News

Walking program KUBoK recruits volunteers at community block party

By Lyndsey Hartzell

With only 47 members, KUBoK is currently recruiting any and all volunteers to get involved in the walking program designated to promote safety in the Kutztown community. The recent stabbing of a 22-year-old KU student has brought on and off campus safety to utmost importance in the weeks following the incident.

“Becoming a member is easy and you never walk alone,” said Cole Mitchell,KU junior and one of the group walking supervisors.

The program is looking for volunteers to walk on Thursday, Friday and Saturday nights from 11:30 p.m. to 2:30 a.m. during the semester. KUBoK is currently recruiting through email. Mitchell says they are reaching out to different groups in the community as well as fraternities and sororities on campus.

KUBoK, or KU Borough of Kutztown Neighborhood Watch, is a group on campus that helps tie the university’s faculty, staff and members of the community to the Kutztown Borough Police Department to help promote safety in the community. The campus group was started in 2007 after the death of KU student Kyle Quinn.

KUBoK has an office on Main Street. Kutztown mayor, Sandra Green, is a member of the group.

First year graduate assistant in charge of KUBoK, Alana Greene, 22, said one of the biggest misconceptions related to KUBoK is that they are out to bust parties. She said, “We don’t interfere with criminal activity or with parties. We just make sure that students are safely getting home and safely getting around.”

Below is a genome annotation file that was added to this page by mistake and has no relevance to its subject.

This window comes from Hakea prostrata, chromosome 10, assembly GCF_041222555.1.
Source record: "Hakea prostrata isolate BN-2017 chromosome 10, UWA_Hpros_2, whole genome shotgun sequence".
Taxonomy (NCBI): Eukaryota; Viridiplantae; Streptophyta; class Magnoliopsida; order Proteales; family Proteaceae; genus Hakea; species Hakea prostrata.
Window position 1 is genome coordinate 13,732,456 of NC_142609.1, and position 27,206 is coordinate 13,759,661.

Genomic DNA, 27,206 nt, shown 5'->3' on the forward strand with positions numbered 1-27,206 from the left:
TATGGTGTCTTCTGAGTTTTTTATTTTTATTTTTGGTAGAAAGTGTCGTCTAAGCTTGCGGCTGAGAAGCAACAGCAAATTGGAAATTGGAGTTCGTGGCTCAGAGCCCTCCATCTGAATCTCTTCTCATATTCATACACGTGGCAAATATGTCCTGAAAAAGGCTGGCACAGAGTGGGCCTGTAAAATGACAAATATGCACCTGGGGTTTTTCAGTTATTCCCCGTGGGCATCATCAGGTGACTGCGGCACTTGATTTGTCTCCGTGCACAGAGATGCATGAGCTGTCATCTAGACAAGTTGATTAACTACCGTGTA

KUBoK is a volunteer program, so the group has a great need for help. Mitchell says the walkers will not end up going out to help others if people do not show up for their walking shifts. This was the case on the night when our fellow student was stabbed, said Greene.

KUBoK offers a training program, used to teach volunteers about safety and what to do in certain situations, twice per semester. The process can be expedited through video, but Greene said she wants to make sure potential members get the best training before sending them out to walk.

Greene said while on duty, groups of three volunteers go out as needed to escort students where they need to go. The volunteer members receive a radio connected to the KU police department dispatcher when they head out and are alerted if anything out of the ordinary happens.

One of the benefits of being a volunteer is the hours of community service contributed to KUBoK can be listed on a resume. Another benefit is that certain professors will offer extra credit for completing walking shifts.

Paul Sable, professor in the business department, mentions that it’s important for faculty to be involved to set an example. He feels it makes students aware of their surroundings and improves all around community wellbeing.

KUBoK advertises the program’s need for volunteers in the Daily Brief, Twitter and Facebook. KUBoK intends to keep recruiting and to find new, creative ways to make students and community members aware of the efforts made towards a safer atmosphere here at KU. You can add KUBoK to your friends list on Facebook to get more information from the source.

Categories: News, Uncategorized

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